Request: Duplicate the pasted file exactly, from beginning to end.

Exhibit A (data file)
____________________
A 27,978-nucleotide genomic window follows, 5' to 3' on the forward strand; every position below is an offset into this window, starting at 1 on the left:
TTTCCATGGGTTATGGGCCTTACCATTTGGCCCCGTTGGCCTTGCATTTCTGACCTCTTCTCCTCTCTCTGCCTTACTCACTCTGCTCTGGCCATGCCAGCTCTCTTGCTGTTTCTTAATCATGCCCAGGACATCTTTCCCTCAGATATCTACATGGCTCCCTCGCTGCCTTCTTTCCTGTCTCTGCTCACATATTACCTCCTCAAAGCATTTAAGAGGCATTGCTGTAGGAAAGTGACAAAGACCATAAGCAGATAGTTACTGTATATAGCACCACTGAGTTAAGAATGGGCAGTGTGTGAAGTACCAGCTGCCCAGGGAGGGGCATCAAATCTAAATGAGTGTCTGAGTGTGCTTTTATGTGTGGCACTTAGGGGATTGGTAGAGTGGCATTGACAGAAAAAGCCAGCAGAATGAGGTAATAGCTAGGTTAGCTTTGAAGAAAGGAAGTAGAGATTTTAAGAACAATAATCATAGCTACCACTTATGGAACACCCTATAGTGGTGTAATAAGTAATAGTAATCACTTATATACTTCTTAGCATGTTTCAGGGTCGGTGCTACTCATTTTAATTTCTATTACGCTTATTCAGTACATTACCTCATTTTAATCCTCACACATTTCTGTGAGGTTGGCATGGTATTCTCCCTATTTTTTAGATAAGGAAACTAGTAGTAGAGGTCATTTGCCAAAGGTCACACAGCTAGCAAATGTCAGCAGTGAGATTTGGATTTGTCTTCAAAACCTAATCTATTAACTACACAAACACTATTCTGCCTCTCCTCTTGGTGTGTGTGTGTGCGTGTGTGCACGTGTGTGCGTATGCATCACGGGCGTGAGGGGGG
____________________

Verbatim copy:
A 27,978-nucleotide genomic window follows, 5' to 3' on the forward strand; every position below is an offset into this window, starting at 1 on the left:
TTTCCATGGGTTATGGGCCTTACCATTTGGCCCCGTTGGCCTTGCATTTCTGACCTCTTCTCCTCTCTCTGCCTTACTCACTCTGCTCTGGCCATGCCAGCTCTCTTGCTGTTTCTTAATCATGCCCAGGACATCTTTCCCTCAGATATCTACATGGCTCCCTCGCTGCCTTCTTTCCTGTCTCTGCTCACATATTACCTCCTCAAAGCATTTAAGAGGCATTGCTGTAGGAAAGTGACAAAGACCATAAGCAGATAGTTACTGTATATAGCACCACTGAGTTAAGAATGGGCAGTGTGTGAAGTACCAGCTGCCCAGGGAGGGGCATCAAATCTAAATGAGTGTCTGAGTGTGCTTTTATGTGTGGCACTTAGGGGATTGGTAGAGTGGCATTGACAGAAAAAGCCAGCAGAATGAGGTAATAGCTAGGTTAGCTTTGAAGAAAGGAAGTAGAGATTTTAAGAACAATAATCATAGCTACCACTTATGGAACACCCTATAGTGGTGTAATAAGTAATAGTAATCACTTATATACTTCTTAGCATGTTTCAGGGTCGGTGCTACTCATTTTAATTTCTATTACGCTTATTCAGTACATTACCTCATTTTAATCCTCACACATTTCTGTGAGGTTGGCATGGTATTCTCCCTATTTTTTAGATAAGGAAACTAGTAGTAGAGGTCATTTGCCAAAGGTCACACAGCTAGCAAATGTCAGCAGTGAGATTTGGATTTGTCTTCAAAACCTAATCTATTAACTACACAAACACTATTCTGCCTCTCCTCTTGGTGTGTGTGTGTGCGTGTGTGCACGTGTGTGCGTATGCATCACGGGCGTGAGGGGGG